Sunday, September 20, 2009

Half as much

I've been busy since school started with serious party-hopping which means many pinatas to be broken. I've also had some great fun hanging with new friends such as Lauren, Sadie and Heather. The upswing in social activities means that we do way less village exploring and it means that we wind up at home between parties rather than out and about.

I'm a Cancer and I like hanging out at home, but something shook me the other day. I was walking out of my Osho meditation gathering and saw a house for rent. The house was on Jacobo Dalevuelta, right next to the house Steve and I rented when we lived here 12 years ago.

All of a sudden, I saw a different life unfold for me, where we lived in the centro as opposed to in a quiet-ish neighborhood. Where we'd be smack between two parks, across from a yoga center and right by a Friday tianguis. It would be the hubbub life, where you step outside your door to see what's going on. Twelve years ago, we would stand on our balcony and listen for the calenda processionals, dashing out to follow the brass band.

I felt myself longing for that version of Oaxaca. But does that version include kids and getting them up to Volcanes for school every day? Crossing bloody Ninos Heroes de Chapultepec--in essence, commuting? It seems silly to commute to take kids to school when Steve and I both work at home full time and enjoy the fact that we can take a back country road to the school and get there in 10 minutes. And that I can walk back in 25, stopping for a cactus smoothie breakfast on my favorite median strip.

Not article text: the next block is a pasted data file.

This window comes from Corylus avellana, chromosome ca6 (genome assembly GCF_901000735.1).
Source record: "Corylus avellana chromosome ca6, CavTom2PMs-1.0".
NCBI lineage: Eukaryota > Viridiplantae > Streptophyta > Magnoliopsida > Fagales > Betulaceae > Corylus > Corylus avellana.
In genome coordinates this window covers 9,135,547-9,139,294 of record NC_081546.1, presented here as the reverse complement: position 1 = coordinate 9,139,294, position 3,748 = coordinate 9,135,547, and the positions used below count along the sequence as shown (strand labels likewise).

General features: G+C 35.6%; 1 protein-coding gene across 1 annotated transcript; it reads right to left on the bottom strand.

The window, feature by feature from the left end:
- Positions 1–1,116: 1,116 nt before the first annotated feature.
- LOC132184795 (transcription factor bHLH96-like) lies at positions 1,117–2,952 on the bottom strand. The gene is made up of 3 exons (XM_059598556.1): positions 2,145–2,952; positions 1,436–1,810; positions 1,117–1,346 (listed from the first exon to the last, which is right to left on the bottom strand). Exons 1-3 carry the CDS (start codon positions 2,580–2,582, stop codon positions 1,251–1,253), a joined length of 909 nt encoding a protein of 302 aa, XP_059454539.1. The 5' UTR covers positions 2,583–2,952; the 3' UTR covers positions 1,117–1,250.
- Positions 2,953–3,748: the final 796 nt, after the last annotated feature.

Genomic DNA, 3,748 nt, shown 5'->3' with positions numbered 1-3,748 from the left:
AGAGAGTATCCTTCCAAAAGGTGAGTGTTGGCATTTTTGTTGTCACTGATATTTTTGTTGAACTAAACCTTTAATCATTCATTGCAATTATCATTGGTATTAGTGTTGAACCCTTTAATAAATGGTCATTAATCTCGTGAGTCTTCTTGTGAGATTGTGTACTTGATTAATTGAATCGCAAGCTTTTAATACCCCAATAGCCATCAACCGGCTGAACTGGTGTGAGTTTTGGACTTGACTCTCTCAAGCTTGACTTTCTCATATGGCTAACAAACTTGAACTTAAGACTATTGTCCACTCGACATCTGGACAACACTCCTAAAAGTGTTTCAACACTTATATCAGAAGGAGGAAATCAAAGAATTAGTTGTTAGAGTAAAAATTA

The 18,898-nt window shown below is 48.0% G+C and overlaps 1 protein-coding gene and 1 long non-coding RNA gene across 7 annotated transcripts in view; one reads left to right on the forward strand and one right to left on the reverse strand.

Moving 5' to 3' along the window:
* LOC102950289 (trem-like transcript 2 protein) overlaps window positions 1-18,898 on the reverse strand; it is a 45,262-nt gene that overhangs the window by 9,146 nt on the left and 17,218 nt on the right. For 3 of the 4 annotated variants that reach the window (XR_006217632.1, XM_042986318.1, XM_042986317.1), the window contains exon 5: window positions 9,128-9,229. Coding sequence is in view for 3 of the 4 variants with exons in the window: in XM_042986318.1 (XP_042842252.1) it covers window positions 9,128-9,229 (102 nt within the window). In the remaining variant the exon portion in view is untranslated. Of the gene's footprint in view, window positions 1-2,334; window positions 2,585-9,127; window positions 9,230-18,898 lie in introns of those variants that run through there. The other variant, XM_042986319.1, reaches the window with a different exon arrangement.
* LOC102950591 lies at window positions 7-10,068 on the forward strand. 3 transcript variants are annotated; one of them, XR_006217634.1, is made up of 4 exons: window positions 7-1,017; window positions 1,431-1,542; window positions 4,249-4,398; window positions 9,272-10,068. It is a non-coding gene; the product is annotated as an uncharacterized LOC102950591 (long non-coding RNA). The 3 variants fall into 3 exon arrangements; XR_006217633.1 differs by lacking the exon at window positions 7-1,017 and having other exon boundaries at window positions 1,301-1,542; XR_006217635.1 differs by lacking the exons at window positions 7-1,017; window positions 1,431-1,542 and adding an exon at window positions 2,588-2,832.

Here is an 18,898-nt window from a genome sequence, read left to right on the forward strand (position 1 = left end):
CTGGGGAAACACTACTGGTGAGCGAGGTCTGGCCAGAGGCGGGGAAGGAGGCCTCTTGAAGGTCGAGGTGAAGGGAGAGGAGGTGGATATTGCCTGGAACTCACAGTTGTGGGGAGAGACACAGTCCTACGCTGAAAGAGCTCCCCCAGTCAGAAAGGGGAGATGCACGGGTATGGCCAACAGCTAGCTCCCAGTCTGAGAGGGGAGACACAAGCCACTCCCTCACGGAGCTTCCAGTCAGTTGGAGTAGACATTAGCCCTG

I like rituals and checking in with neighborhood people, but I also like ambient buzz. Maybe we don't have enough of that around here?

Then I wondered if the old life I romanticize about includes the ability to have Jenny around. It reminds me of something I said to my grief group therapist a couple years ago, that I lead a second choice life with Jenny gone. I've reconciled that somewhat because I suspect many people don't even get their second choice life.

Then I remembered something Jenny said that I think I blogged about before. My dad once told us, "We Makofskys always have to work twice as hard for half as much." Jenny said, delighted, "Half as much! I love half as much. That's enough."

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